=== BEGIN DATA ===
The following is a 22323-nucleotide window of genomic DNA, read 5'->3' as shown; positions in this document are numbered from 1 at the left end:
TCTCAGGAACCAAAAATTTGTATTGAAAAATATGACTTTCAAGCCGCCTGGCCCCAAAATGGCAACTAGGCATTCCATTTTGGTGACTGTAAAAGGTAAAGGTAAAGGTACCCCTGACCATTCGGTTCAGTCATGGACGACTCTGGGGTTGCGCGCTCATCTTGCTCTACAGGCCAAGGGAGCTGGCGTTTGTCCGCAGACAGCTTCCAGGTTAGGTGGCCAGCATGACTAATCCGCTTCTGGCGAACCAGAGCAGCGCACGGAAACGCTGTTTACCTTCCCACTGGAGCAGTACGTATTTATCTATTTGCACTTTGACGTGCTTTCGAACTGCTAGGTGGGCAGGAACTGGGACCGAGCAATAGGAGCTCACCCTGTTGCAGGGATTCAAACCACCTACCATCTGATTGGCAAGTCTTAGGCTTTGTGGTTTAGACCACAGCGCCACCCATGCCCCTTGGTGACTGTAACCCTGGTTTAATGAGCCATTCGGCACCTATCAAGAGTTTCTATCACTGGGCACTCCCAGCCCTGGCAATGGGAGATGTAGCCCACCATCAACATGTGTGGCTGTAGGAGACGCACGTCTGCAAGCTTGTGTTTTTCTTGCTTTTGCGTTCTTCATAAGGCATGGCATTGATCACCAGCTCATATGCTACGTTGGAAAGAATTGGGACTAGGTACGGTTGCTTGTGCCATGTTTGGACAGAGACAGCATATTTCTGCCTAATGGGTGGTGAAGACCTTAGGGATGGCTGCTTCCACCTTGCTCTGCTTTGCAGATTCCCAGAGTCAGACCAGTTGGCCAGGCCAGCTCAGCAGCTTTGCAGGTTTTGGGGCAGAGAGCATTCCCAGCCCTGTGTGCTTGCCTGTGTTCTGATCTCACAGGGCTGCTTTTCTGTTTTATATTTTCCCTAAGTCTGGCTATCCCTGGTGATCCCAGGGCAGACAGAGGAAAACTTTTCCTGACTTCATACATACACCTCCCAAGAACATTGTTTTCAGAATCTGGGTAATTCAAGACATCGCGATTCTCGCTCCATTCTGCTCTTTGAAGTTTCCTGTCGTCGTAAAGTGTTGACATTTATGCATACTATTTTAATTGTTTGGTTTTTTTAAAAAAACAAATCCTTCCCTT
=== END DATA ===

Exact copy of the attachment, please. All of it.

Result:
The following is a 22323-nucleotide window of genomic DNA, read 5'->3' as shown; positions in this document are numbered from 1 at the left end:
TCTCAGGAACCAAAAATTTGTATTGAAAAATATGACTTTCAAGCCGCCTGGCCCCAAAATGGCAACTAGGCATTCCATTTTGGTGACTGTAAAAGGTAAAGGTAAAGGTACCCCTGACCATTCGGTTCAGTCATGGACGACTCTGGGGTTGCGCGCTCATCTTGCTCTACAGGCCAAGGGAGCTGGCGTTTGTCCGCAGACAGCTTCCAGGTTAGGTGGCCAGCATGACTAATCCGCTTCTGGCGAACCAGAGCAGCGCACGGAAACGCTGTTTACCTTCCCACTGGAGCAGTACGTATTTATCTATTTGCACTTTGACGTGCTTTCGAACTGCTAGGTGGGCAGGAACTGGGACCGAGCAATAGGAGCTCACCCTGTTGCAGGGATTCAAACCACCTACCATCTGATTGGCAAGTCTTAGGCTTTGTGGTTTAGACCACAGCGCCACCCATGCCCCTTGGTGACTGTAACCCTGGTTTAATGAGCCATTCGGCACCTATCAAGAGTTTCTATCACTGGGCACTCCCAGCCCTGGCAATGGGAGATGTAGCCCACCATCAACATGTGTGGCTGTAGGAGACGCACGTCTGCAAGCTTGTGTTTTTCTTGCTTTTGCGTTCTTCATAAGGCATGGCATTGATCACCAGCTCATATGCTACGTTGGAAAGAATTGGGACTAGGTACGGTTGCTTGTGCCATGTTTGGACAGAGACAGCATATTTCTGCCTAATGGGTGGTGAAGACCTTAGGGATGGCTGCTTCCACCTTGCTCTGCTTTGCAGATTCCCAGAGTCAGACCAGTTGGCCAGGCCAGCTCAGCAGCTTTGCAGGTTTTGGGGCAGAGAGCATTCCCAGCCCTGTGTGCTTGCCTGTGTTCTGATCTCACAGGGCTGCTTTTCTGTTTTATATTTTCCCTAAGTCTGGCTATCCCTGGTGATCCCAGGGCAGACAGAGGAAAACTTTTCCTGACTTCATACATACACCTCCCAAGAACATTGTTTTCAGAATCTGGGTAATTCAAGACATCGCGATTCTCGCTCCATTCTGCTCTTTGAAGTTTCCTGTCGTCGTAAAGTGTTGACATTTATGCATACTATTTTAATTGTTTGGTTTTTTTAAAAAAACAAATCCTTCCCTT